The liminality of these times is further exaggerated by the speed at which lies can now spread, and the huge reach they can have. This is also unique to the twentyfirst century, and contributes to the general sense of instability and incoherence of the present day. Or at least as today is experienced by someone who has lived through the past fifty years and noticed how the times have changed. Is it just me?
Too many books? My line has always been that one can never have too many books, only too few bookshelves. That line just fell foul of the fact that bookshelves require wall space, and that is something our house is now starting to run out of. Assuming we also want places for chairs, tables, dressers, cupboards and other amenities. I spent an hour today shifting books from the part of the living room which is to be renovated to the part which has been done. Stage One of the renovation is removing the hideous wallpaper, doing any necessary repairs, and then painting the walls a restful cream. Stage Two will be building bookshelves in the shady corners. Martin is doing all the actual work, so the least I can do is move the books. But even with new shelves coming up I still need to make some hard decisions about which books to keep and which to find new homes for.
This is a problem faced by anyone who keeps a library, but for home libraries it is a problem which resolves itself whenever the ‘librarian’ decides which books are still useful and/or valuable to her, and which are not. Or when she dies and her heirs dispose of the books as they see fit. For public libraries, including and especially the National Library of New Zealand, which is supposed to collect and retain all books which were bought with public money and still meet public value criteria, it is a different matter. In 2019 the National Librarian advised the Minister of Internal Affairs that almost all of the books in its Overseas Publication Collection should be disposed of. This amounts to some 600,000 titles. When a former librarian and archivist began to raise questions about the decision when news of it finally became public, the Department of Internal Affairs hired a PR company to run spin on it – at a cost of $20,000 of public money.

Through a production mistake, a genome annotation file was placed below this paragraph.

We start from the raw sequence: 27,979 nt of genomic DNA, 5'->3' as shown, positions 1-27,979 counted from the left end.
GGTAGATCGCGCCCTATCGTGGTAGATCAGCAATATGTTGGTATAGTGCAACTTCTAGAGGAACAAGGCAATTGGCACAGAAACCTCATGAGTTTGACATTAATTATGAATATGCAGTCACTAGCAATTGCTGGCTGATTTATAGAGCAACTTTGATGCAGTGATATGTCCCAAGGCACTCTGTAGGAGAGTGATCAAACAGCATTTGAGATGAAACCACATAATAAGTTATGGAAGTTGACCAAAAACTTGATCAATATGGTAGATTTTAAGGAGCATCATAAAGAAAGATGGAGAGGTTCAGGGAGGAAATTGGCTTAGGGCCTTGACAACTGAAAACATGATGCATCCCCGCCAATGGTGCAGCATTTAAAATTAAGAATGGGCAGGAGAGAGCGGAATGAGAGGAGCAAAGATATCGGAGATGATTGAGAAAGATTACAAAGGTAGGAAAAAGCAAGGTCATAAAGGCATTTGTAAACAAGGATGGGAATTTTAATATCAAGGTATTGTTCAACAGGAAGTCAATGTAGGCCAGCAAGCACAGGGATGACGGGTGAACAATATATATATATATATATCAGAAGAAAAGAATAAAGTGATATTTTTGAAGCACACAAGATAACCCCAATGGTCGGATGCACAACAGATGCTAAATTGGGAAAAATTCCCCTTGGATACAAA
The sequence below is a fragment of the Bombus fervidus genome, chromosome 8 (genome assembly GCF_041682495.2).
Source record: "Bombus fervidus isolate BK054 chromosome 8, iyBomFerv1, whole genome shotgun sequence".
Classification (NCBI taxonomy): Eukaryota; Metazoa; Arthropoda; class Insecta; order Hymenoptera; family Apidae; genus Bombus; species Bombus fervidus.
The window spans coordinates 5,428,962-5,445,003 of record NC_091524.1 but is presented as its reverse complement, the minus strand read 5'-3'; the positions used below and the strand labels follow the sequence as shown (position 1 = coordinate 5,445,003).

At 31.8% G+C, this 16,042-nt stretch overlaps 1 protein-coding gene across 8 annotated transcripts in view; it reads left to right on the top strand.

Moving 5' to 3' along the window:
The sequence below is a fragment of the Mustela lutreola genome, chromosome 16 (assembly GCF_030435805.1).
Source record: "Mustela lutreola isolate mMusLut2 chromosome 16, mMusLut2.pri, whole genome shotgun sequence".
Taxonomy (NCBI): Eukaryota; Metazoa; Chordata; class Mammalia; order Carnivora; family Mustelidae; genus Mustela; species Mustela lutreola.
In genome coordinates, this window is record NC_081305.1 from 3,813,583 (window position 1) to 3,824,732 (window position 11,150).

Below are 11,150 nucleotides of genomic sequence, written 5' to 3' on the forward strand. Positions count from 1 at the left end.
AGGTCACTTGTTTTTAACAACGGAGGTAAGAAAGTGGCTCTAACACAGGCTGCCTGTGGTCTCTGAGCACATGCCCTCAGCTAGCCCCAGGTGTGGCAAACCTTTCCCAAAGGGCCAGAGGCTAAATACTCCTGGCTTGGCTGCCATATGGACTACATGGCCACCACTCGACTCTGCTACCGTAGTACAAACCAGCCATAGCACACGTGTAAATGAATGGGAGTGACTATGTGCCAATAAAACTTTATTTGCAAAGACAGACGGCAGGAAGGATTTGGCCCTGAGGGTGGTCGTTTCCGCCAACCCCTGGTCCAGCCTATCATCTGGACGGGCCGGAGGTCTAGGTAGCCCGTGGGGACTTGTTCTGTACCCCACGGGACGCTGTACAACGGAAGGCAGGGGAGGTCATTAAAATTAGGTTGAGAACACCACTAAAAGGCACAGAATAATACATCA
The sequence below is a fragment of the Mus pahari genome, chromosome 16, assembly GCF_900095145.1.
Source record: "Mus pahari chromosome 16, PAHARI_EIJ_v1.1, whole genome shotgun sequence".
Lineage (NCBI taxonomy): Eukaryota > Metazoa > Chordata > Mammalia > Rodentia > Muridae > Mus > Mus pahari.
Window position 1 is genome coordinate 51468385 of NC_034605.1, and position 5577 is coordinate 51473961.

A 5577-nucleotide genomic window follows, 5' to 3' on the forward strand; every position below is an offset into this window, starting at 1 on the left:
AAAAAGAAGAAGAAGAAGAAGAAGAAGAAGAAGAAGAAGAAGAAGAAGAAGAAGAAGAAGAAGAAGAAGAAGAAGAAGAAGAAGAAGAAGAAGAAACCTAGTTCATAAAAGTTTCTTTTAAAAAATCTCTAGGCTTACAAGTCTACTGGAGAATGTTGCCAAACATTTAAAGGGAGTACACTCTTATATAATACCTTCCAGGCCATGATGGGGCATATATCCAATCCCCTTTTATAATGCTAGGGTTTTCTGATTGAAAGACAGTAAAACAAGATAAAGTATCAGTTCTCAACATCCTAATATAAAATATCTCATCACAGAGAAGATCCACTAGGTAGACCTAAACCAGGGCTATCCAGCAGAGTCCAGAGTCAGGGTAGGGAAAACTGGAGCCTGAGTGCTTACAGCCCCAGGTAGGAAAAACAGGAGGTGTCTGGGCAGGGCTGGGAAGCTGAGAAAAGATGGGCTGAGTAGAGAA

New Zealand is currently experiencing a period of national isolation, in which few New Zealanders can travel overseas and few non-New Zealanders can come here. No one knows how long this state of affairs will last, let alone what the conditions will be under which New Zealanders can visit other countries from now on. Assuming there are affordable flights to take them. This is a big assumption, as is the assumption (more like a fantasy) that New Zealanders will have easy access to ‘all the world’s information’ digitally, which is the line being peddled by the National Library management. As we saw in the 2016 census debacle, one in six New Zealanders did not participate in this first ‘all digital’ census, largely because they did not have the means and/or ability to do so.
In 2015, the National Library (under government instructions) stopped lending books to school libraries. This further disadvantaged already disadvantaged learners, who had no family resources to buy books, or to own a computer and pay for an internet connection. The pandemic has exposed just how many of those there are, and what further difficulties they face in getting an education if it is done digitally – even if the 17,000 free computers and 10,000 internet connections which the Ministry of Education starts providing from next week are all fully used.
Books in homes and libraries are stable, do not require electricity or telecoms connections to be useable, generally contain more reliable information and certainly more actual knowledge than is available in all but a few places on the Web, and they are easy to access at no further cost. A country which was serious about preparing for the lower energy, less connected future which is surely coming would be placing a much higher value on books and a much lower value on digital devices.